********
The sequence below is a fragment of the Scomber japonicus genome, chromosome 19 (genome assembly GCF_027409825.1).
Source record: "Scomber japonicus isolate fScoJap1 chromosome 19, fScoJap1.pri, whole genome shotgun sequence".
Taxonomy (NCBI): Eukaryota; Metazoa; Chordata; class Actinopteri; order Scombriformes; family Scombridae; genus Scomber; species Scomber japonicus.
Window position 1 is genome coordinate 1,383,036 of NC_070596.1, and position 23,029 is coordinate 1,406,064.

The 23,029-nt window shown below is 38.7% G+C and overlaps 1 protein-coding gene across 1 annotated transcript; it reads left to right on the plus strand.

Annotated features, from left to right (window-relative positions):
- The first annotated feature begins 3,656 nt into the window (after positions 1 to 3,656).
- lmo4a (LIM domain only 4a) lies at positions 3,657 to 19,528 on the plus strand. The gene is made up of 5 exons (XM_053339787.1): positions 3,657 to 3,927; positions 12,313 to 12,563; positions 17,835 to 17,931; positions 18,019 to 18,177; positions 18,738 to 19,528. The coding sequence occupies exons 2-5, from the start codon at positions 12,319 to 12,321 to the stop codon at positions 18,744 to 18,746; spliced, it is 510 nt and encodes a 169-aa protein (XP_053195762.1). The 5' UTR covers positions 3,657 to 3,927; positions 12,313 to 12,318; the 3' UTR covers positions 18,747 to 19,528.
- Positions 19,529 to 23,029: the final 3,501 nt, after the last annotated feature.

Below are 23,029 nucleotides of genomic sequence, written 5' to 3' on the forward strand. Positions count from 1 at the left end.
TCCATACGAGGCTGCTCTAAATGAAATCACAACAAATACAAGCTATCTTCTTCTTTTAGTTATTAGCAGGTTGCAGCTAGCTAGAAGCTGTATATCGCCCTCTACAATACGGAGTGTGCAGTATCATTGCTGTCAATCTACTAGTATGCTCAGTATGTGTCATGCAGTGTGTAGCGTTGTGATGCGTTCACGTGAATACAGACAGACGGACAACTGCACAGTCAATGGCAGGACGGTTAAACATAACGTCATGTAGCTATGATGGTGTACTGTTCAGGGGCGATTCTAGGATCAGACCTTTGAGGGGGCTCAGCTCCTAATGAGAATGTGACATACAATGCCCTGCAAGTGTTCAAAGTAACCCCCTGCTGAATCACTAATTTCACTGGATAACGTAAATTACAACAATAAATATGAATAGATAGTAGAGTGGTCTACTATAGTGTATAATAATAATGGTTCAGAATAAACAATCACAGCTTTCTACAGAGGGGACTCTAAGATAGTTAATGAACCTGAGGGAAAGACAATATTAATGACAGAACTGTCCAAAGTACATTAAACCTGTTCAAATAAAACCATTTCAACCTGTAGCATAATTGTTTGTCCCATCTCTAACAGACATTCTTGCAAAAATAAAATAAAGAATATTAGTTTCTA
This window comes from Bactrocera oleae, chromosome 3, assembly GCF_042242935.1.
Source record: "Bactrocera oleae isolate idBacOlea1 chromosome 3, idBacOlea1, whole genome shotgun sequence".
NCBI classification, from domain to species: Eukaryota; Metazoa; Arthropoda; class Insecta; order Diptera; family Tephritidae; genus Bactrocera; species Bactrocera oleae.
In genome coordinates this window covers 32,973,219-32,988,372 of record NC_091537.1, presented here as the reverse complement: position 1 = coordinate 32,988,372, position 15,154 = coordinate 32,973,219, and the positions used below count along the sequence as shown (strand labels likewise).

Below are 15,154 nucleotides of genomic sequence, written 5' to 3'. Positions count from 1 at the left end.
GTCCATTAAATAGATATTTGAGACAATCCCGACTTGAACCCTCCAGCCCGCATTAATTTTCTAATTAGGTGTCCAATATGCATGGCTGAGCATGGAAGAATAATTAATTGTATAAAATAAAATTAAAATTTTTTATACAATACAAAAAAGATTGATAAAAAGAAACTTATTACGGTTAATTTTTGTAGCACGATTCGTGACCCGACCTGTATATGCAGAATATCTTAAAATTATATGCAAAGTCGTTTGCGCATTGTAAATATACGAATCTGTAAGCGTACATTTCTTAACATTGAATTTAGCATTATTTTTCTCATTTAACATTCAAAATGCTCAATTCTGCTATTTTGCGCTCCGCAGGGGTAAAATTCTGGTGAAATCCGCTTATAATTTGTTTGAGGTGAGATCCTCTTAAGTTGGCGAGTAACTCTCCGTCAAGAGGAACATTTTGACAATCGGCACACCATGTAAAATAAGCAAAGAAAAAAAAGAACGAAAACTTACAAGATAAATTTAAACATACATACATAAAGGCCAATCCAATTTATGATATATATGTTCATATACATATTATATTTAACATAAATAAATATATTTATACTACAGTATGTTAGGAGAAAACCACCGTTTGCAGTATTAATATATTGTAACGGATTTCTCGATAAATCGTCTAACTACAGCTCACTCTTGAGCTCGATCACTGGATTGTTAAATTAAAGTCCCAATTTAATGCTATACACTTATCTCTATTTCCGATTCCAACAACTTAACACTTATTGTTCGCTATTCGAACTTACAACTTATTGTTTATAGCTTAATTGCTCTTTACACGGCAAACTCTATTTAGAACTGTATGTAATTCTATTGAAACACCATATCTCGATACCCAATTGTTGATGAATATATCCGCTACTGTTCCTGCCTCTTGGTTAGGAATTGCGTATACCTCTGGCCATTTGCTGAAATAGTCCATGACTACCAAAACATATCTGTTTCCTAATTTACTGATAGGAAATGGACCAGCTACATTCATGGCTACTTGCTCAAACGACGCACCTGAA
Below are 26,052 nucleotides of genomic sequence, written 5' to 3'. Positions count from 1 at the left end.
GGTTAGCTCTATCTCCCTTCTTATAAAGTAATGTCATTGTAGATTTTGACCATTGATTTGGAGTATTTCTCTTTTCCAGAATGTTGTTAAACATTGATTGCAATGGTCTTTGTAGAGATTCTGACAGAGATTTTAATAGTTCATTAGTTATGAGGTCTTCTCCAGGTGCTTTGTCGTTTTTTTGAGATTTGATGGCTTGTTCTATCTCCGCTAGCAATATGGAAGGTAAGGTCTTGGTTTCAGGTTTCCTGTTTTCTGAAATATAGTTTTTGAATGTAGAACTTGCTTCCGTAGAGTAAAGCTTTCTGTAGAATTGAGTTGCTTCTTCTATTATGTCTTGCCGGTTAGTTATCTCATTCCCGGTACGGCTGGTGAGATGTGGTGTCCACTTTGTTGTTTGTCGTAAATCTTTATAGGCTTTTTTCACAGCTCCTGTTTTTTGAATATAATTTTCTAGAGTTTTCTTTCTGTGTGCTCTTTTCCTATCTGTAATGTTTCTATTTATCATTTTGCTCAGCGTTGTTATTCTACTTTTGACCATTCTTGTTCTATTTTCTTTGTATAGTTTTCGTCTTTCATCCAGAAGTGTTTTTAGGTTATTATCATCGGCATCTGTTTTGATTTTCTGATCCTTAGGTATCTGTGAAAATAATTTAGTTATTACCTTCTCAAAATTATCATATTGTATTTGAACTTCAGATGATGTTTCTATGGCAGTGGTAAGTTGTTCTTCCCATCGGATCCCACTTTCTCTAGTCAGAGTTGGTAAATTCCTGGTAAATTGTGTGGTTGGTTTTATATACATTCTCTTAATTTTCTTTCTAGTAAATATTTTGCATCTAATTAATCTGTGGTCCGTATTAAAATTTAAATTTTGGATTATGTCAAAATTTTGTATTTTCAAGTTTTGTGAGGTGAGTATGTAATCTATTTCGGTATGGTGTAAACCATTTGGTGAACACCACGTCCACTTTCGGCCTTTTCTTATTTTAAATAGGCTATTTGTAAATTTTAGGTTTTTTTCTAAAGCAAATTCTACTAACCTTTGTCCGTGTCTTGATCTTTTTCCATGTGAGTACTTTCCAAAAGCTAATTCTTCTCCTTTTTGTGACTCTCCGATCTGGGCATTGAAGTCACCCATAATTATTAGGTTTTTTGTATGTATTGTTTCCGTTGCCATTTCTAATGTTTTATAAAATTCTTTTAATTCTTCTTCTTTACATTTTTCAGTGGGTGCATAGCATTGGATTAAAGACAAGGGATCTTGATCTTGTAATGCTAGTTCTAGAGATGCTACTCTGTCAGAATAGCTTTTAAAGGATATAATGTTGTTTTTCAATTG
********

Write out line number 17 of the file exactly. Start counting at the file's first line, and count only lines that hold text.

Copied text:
GTCCATTAAATAGATATTTGAGACAATCCCGACTTGAACCCTCCAGCCCGCATTAATTTTCTAATTAGGTGTCCAATATGCATGGCTGAGCATGGAAGAATAATTAATTGTATAAAATAAAATTAAAATTTTTTATACAATACAAAAAAGATTGATAAAAAGAAACTTATTACGGTTAATTTTTGTAGCACGATTCGTGACCCGACCTGTATATGCAGAATATCTTAAAATTATATGCAAAGTCGTTTGCGCATTGTAAATATACGAATCTGTAAGCGTACATTTCTTAACATTGAATTTAGCATTATTTTTCTCATTTAACATTCAAAATGCTCAATTCTGCTATTTTGCGCTCCGCAGGGGTAAAATTCTGGTGAAATCCGCTTATAATTTGTTTGAGGTGAGATCCTCTTAAGTTGGCGAGTAACTCTCCGTCAAGAGGAACATTTTGACAATCGGCACACCATGTAAAATAAGCAAAGAAAAAAAAGAACGAAAACTTACAAGATAAATTTAAACATACATACATAAAGGCCAATCCAATTTATGATATATATGTTCATATACATATTATATTTAACATAAATAAATATATTTATACTACAGTATGTTAGGAGAAAACCACCGTTTGCAGTATTAATATATTGTAACGGATTTCTCGATAAATCGTCTAACTACAGCTCACTCTTGAGCTCGATCACTGGATTGTTAAATTAAAGTCCCAATTTAATGCTATACACTTATCTCTATTTCCGATTCCAACAACTTAACACTTATTGTTCGCTATTCGAACTTACAACTTATTGTTTATAGCTTAATTGCTCTTTACACGGCAAACTCTATTTAGAACTGTATGTAATTCTATTGAAACACCATATCTCGATACCCAATTGTTGATGAATATATCCGCTACTGTTCCTGCCTCTTGGTTAGGAATTGCGTATACCTCTGGCCATTTGCTGAAATAGTCCATGACTACCAAAACATATCTGTTTCCTAATTTACTGATAGGAAATGGACCAGCTACATTCATGGCTACTTGCTCAAACGACGCACCTGAA